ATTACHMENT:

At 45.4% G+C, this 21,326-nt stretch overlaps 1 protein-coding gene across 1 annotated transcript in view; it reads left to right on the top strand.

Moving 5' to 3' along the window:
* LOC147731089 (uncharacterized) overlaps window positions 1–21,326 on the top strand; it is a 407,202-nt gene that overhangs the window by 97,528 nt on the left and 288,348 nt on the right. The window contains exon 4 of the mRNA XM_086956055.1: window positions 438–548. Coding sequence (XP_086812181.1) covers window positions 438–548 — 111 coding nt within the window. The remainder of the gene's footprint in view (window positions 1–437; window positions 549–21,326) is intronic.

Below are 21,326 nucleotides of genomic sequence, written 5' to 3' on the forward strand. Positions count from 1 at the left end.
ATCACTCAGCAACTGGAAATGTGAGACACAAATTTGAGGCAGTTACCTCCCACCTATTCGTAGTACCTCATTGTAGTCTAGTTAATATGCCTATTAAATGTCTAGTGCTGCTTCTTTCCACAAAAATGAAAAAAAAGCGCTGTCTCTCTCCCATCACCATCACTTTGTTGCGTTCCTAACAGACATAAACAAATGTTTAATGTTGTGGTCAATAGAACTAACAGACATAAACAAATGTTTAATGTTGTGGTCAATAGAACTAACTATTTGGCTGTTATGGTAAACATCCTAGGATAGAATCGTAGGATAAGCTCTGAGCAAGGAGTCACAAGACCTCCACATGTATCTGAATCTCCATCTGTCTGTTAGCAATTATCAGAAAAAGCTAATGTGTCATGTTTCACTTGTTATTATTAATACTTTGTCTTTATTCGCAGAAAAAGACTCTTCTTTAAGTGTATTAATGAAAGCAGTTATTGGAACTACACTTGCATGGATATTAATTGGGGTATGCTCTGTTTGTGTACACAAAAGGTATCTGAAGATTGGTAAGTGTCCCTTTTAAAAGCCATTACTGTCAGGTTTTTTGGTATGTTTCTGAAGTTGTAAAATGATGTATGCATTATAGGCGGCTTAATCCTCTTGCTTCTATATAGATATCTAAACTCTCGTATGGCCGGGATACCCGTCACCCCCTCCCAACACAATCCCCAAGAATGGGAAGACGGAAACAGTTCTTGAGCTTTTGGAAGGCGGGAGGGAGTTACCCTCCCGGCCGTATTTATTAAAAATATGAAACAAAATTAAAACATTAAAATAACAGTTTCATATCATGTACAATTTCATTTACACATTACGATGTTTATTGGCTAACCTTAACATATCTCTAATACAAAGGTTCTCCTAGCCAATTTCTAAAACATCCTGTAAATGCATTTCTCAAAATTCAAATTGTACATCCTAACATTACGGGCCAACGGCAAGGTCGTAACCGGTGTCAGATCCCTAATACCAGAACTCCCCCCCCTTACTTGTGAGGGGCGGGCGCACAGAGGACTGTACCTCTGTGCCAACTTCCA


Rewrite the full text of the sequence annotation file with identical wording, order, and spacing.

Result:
At 45.4% G+C, this 21,326-nt stretch overlaps 1 protein-coding gene across 1 annotated transcript in view; it reads left to right on the top strand.

Moving 5' to 3' along the window:
* LOC147731089 (uncharacterized) overlaps window positions 1–21,326 on the top strand; it is a 407,202-nt gene that overhangs the window by 97,528 nt on the left and 288,348 nt on the right. The window contains exon 4 of the mRNA XM_086956055.1: window positions 438–548. Coding sequence (XP_086812181.1) covers window positions 438–548 — 111 coding nt within the window. The remainder of the gene's footprint in view (window positions 1–437; window positions 549–21,326) is intronic.

Below are 21,326 nucleotides of genomic sequence, written 5' to 3' on the forward strand. Positions count from 1 at the left end.
ATCACTCAGCAACTGGAAATGTGAGACACAAATTTGAGGCAGTTACCTCCCACCTATTCGTAGTACCTCATTGTAGTCTAGTTAATATGCCTATTAAATGTCTAGTGCTGCTTCTTTCCACAAAAATGAAAAAAAAGCGCTGTCTCTCTCCCATCACCATCACTTTGTTGCGTTCCTAACAGACATAAACAAATGTTTAATGTTGTGGTCAATAGAACTAACAGACATAAACAAATGTTTAATGTTGTGGTCAATAGAACTAACTATTTGGCTGTTATGGTAAACATCCTAGGATAGAATCGTAGGATAAGCTCTGAGCAAGGAGTCACAAGACCTCCACATGTATCTGAATCTCCATCTGTCTGTTAGCAATTATCAGAAAAAGCTAATGTGTCATGTTTCACTTGTTATTATTAATACTTTGTCTTTATTCGCAGAAAAAGACTCTTCTTTAAGTGTATTAATGAAAGCAGTTATTGGAACTACACTTGCATGGATATTAATTGGGGTATGCTCTGTTTGTGTACACAAAAGGTATCTGAAGATTGGTAAGTGTCCCTTTTAAAAGCCATTACTGTCAGGTTTTTTGGTATGTTTCTGAAGTTGTAAAATGATGTATGCATTATAGGCGGCTTAATCCTCTTGCTTCTATATAGATATCTAAACTCTCGTATGGCCGGGATACCCGTCACCCCCTCCCAACACAATCCCCAAGAATGGGAAGACGGAAACAGTTCTTGAGCTTTTGGAAGGCGGGAGGGAGTTACCCTCCCGGCCGTATTTATTAAAAATATGAAACAAAATTAAAACATTAAAATAACAGTTTCATATCATGTACAATTTCATTTACACATTACGATGTTTATTGGCTAACCTTAACATATCTCTAATACAAAGGTTCTCCTAGCCAATTTCTAAAACATCCTGTAAATGCATTTCTCAAAATTCAAATTGTACATCCTAACATTACGGGCCAACGGCAAGGTCGTAACCGGTGTCAGATCCCTAATACCAGAACTCCCCCCCCTTACTTGTGAGGGGCGGGCGCACAGAGGACTGTACCTCTGTGCCAACTTCCA